This Is Where Your Eggs Really Come From

By Paige Stewart

Imagine this: you’re stuck. You can’t move forwards, backwards, sideways or even upwards. You can barely breathe. You’re wondering now whether or not this is your last day. Hopefully, it is because you’d rather be dead than have to feel like this for a moment longer. Your insides hurt tremendously and you feel weak. You haven’t been properly nourished in any way, your leg is cut open and bleeding, the infection spreading. Realising the pain you’re in, you hope it is actually your last day. 

Not a pleasant scenario to imagine yourself in, is it? That’s the average life of an egg laying hen in a factory farm nowadays. Cramped into what is called a ‘battery cage’ which is no larger than the average iPad or A4 sheet of paper. 

unnamed (1).jpg

“But what about free range?” I’m glad you asked. What happens when we read the words “free range” is that we project our version of freedom on to it, which means running around in a field, spending time with our friends and family, not having a care in the world really. This is exactly what the sly owners of these big food companies want you to think. 

The laws for anti-farm animal cruelty state that the animals need to be “cage free” and must have “access to the outdoors” in order to be free range. Farmers won’t put the hens in a cage, but they’ll pack them to the brim inside a building with a small window on each side. There’s their access to the outdoors. 

unnamed (3).jpg

I could keep chickens in the cupboard under my sink and label them as “free range."

“It’s natural for hens to produce eggs.” Correct. Well done. Eggs - similar to those which female humans carry, when not fertilised by semen, need to be excreted. That is exactly what the eggs you’re buying are - chicken period. Yum!

It is natural for hens to produce eggs, but not in the quantities they’re forced to today. Once some of the fertilised eggs which the chosen hens lay hatch (and yes, they were raped in order to fertilise those eggs), they are separated by sex.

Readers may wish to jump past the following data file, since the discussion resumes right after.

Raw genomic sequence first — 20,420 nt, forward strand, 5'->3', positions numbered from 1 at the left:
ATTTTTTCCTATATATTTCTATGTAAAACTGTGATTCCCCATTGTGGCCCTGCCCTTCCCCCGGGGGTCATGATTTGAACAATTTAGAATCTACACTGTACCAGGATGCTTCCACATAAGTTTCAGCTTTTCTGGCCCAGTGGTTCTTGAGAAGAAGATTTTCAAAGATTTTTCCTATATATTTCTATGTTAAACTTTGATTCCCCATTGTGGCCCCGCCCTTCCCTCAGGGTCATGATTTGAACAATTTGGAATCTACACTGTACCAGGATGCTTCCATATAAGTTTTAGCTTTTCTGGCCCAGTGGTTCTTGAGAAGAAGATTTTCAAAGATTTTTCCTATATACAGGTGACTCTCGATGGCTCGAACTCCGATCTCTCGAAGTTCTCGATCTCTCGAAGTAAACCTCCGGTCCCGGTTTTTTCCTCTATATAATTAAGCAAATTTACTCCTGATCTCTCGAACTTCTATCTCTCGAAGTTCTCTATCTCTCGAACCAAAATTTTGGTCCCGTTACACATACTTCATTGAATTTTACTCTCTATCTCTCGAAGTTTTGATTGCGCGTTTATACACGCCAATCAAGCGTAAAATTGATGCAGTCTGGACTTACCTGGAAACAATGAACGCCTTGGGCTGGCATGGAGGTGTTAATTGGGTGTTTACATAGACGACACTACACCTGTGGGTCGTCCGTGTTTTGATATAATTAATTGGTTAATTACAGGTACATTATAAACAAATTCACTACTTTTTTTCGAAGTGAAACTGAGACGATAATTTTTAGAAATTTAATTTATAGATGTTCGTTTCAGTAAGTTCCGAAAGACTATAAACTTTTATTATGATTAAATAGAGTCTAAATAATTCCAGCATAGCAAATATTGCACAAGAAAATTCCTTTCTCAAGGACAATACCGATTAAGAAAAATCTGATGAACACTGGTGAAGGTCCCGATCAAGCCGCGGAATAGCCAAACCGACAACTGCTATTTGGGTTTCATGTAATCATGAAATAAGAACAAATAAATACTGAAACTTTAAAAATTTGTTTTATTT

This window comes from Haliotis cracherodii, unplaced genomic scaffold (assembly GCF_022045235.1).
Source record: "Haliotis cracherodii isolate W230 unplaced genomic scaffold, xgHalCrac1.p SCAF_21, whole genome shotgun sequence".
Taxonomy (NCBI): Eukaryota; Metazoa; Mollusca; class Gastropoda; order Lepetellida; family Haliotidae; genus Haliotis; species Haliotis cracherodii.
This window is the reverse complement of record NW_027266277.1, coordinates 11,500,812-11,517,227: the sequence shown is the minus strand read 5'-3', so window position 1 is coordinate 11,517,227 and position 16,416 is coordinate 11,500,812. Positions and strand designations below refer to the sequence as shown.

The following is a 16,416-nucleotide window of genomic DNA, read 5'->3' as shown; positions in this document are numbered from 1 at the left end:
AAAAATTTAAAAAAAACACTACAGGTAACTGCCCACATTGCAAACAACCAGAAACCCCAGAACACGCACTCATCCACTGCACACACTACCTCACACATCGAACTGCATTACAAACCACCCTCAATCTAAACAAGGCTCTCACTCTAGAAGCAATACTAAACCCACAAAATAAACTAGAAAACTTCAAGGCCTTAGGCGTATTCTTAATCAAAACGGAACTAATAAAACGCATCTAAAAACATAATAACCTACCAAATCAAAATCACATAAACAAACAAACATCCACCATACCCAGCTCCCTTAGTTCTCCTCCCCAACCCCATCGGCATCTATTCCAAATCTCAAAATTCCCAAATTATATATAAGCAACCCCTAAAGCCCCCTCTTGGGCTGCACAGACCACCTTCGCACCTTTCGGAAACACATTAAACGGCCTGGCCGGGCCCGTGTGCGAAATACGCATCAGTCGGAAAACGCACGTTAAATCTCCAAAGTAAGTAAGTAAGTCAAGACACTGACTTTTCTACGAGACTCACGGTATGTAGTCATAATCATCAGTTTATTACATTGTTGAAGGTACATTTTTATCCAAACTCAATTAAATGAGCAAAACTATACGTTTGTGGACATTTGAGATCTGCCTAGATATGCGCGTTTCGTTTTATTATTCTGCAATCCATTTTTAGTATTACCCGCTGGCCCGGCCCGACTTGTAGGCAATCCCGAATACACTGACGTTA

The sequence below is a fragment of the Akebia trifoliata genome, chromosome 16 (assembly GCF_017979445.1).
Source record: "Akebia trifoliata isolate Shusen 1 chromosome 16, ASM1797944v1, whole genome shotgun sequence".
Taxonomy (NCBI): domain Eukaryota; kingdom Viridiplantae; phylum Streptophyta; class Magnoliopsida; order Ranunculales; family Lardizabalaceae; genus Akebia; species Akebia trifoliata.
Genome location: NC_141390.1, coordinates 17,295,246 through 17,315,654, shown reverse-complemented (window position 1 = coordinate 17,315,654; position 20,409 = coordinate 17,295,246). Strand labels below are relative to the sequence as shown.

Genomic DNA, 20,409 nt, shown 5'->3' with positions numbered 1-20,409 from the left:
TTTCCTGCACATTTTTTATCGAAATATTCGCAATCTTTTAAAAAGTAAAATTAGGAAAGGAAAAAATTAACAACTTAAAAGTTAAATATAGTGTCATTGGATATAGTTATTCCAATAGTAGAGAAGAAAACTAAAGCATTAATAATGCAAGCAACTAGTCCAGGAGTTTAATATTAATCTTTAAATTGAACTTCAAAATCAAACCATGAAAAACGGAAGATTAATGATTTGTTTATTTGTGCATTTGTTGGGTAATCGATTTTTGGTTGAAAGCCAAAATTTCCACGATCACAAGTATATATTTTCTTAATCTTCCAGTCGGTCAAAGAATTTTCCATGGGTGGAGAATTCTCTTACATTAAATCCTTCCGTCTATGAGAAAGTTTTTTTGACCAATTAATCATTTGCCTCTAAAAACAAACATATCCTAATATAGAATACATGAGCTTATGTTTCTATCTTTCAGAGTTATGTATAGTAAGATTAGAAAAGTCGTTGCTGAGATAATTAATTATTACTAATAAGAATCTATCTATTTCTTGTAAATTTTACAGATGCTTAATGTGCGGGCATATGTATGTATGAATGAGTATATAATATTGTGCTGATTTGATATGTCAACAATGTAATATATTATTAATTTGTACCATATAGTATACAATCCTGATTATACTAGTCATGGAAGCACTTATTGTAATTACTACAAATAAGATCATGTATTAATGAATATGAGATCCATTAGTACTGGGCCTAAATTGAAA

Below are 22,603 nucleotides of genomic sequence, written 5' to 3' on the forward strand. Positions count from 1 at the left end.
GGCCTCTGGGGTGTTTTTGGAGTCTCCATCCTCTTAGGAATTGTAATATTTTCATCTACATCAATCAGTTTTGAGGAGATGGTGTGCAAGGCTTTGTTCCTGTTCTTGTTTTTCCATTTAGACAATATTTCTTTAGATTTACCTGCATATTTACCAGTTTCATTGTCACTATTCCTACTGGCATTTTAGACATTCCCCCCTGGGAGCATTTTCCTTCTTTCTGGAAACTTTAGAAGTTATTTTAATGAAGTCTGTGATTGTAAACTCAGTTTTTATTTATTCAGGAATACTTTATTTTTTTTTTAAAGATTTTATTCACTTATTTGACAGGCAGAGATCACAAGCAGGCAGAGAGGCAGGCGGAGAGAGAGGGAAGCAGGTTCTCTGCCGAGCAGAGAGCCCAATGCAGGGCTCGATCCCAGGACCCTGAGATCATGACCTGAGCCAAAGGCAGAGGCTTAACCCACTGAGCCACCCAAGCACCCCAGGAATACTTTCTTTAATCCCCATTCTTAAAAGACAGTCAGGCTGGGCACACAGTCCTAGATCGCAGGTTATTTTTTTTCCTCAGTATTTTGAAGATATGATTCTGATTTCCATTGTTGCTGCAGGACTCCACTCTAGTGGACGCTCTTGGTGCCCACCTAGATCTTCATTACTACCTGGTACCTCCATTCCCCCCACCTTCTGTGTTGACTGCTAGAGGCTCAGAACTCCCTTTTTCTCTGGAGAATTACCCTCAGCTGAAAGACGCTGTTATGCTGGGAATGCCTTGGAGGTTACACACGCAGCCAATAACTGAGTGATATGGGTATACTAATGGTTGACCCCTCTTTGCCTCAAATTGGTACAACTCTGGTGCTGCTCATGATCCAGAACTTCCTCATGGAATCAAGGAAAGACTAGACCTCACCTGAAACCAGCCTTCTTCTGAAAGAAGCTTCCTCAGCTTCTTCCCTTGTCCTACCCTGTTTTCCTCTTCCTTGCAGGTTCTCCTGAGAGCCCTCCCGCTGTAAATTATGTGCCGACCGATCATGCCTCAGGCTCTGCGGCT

The males, who are of no use to the egg industry, go straight into a macerator which grinds them up alive. They are then sold for cheap meat or thrown away. Or they are put into huge plastic bags where they slowly suffocate to death. Either way, the baby boys die suffering. 

unnamed (5).jpg

The unlucky females are roughly attached to a debeaking machine. Why do they debeak them? So that they don’t peck each other to death in the confined space they will be given to live in for the remainder of their torturous lives, this is of course only if they don’t die from shock when they are debeaked. 

Similar to that of the dairy industry, the hens are forcibly impregnated until their bodies deplete from exhaustion or until they develop sicknesses from being overworked. These can include cancers, tumours, and other reproductive organ diseases. 

Slaughter for these sentient beings means being man handled and hung up by their feet, their throats are slit and they are then immediately immersed in scalding hot water, often they are still conscious throughout the whole procedure. They are not stunned first before their throats are slit - not that that makes it any better. 

unnamed (6).jpg

Over 98% of the egg market is under the control of huge agribusiness corporations that run factory farms. Don’t think that buying ‘free range’ is saving these creatures from any sort of pain. They might, probably not, have somewhat better lives than that of the factory farmed chickens, but they all end up at the same slaughter house. 

If you’ve read my article on the dairy industry (which I strongly recommend you do), you would have seen that these innocent beings are, at the end of the day, reduced to nothing. 

There are so many alternatives to eggs as well as all animal products, which are so much healthier - and not a single living being has to suffer for it. 

Be the change. Go vegan.